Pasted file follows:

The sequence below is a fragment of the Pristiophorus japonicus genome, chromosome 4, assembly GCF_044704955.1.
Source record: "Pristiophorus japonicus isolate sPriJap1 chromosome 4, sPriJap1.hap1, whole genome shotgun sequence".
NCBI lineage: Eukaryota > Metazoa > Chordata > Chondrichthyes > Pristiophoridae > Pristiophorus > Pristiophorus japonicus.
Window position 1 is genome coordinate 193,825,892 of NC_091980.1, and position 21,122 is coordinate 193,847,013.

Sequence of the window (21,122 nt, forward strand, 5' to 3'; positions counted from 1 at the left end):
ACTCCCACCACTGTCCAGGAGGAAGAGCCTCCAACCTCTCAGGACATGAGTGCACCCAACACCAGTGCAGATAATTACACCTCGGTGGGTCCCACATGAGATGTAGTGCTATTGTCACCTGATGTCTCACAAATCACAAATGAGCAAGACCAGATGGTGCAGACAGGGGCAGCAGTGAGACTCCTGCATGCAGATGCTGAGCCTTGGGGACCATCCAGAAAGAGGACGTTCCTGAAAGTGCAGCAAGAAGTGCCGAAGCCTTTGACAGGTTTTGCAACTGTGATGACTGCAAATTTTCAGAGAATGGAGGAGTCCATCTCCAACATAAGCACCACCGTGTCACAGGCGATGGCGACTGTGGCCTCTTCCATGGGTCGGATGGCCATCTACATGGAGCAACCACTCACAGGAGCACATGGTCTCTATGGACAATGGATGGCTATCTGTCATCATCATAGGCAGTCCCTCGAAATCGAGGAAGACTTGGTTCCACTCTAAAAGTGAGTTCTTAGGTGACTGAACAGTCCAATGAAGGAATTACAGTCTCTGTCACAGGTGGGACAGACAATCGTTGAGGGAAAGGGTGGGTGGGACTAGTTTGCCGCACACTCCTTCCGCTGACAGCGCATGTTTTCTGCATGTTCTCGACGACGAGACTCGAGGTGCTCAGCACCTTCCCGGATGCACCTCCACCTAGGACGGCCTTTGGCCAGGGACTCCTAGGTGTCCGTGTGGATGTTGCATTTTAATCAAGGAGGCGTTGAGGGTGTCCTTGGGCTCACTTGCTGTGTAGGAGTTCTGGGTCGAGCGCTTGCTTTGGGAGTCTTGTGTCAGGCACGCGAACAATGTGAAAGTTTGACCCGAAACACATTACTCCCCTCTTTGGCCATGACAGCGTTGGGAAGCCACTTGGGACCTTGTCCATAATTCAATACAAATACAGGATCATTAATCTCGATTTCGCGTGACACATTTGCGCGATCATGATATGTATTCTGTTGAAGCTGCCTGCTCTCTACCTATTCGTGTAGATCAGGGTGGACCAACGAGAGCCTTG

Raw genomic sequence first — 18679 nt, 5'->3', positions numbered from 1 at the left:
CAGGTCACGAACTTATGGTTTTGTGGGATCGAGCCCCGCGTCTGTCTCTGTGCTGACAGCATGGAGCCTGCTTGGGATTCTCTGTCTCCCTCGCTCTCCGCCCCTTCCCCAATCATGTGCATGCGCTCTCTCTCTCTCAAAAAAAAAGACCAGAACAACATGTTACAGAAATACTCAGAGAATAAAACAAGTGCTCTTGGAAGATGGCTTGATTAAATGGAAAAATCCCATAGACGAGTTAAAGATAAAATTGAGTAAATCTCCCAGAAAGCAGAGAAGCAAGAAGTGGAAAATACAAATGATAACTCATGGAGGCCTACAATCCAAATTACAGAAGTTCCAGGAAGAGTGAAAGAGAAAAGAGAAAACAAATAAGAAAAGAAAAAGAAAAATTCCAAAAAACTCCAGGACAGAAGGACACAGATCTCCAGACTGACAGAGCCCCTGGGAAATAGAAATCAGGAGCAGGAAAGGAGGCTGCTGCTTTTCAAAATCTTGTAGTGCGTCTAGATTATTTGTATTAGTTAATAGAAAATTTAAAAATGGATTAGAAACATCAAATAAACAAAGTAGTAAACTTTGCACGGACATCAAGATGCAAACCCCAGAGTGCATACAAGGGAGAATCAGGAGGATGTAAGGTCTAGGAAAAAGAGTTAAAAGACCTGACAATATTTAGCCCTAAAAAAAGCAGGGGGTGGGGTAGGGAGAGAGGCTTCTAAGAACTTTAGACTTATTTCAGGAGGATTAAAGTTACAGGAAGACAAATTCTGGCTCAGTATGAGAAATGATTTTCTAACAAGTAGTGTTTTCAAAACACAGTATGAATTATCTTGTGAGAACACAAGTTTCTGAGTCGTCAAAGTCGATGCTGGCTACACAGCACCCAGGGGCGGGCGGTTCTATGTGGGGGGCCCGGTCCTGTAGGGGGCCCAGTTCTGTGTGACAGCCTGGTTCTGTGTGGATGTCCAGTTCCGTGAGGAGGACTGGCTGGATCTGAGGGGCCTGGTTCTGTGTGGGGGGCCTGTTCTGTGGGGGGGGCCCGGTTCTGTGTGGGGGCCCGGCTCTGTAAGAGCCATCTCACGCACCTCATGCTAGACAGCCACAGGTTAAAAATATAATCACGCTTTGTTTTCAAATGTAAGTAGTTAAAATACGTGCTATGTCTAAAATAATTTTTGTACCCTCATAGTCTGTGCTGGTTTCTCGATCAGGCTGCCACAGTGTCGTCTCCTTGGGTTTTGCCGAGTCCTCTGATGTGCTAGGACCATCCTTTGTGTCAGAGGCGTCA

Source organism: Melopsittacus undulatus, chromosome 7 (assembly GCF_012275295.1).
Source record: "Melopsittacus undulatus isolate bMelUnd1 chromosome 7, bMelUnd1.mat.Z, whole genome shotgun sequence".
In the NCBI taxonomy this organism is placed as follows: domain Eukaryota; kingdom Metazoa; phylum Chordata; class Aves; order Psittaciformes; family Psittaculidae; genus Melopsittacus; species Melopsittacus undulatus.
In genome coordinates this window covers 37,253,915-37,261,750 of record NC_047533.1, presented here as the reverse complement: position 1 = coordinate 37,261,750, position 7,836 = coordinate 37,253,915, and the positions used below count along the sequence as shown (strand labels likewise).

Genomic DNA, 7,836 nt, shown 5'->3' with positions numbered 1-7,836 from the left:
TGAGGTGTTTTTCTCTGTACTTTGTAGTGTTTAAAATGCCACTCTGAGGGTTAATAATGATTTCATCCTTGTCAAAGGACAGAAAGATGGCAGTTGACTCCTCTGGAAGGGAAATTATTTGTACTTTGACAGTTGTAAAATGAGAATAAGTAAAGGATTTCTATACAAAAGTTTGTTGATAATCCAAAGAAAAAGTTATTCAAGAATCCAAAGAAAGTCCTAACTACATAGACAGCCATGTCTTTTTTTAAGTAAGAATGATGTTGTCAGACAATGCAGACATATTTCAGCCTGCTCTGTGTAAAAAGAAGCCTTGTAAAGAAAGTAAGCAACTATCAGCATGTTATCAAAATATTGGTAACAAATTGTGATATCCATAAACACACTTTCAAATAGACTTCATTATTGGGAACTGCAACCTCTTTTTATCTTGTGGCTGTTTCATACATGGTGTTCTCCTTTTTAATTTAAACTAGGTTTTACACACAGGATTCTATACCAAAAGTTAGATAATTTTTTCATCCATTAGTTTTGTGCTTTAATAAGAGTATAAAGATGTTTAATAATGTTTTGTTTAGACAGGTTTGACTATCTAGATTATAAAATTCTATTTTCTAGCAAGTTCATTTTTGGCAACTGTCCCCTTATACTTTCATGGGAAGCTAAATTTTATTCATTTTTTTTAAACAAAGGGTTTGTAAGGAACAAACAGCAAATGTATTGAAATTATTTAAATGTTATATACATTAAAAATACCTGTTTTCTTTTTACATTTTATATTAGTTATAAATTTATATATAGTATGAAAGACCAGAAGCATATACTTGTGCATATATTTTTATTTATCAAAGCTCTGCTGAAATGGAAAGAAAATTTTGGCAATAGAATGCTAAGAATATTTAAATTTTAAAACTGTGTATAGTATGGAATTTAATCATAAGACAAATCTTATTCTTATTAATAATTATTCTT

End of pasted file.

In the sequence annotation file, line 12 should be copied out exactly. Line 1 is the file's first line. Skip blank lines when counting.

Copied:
In genome coordinates this window covers 37,253,915-37,261,750 of record NC_047533.1, presented here as the reverse complement: position 1 = coordinate 37,261,750, position 7,836 = coordinate 37,253,915, and the positions used below count along the sequence as shown (strand labels likewise).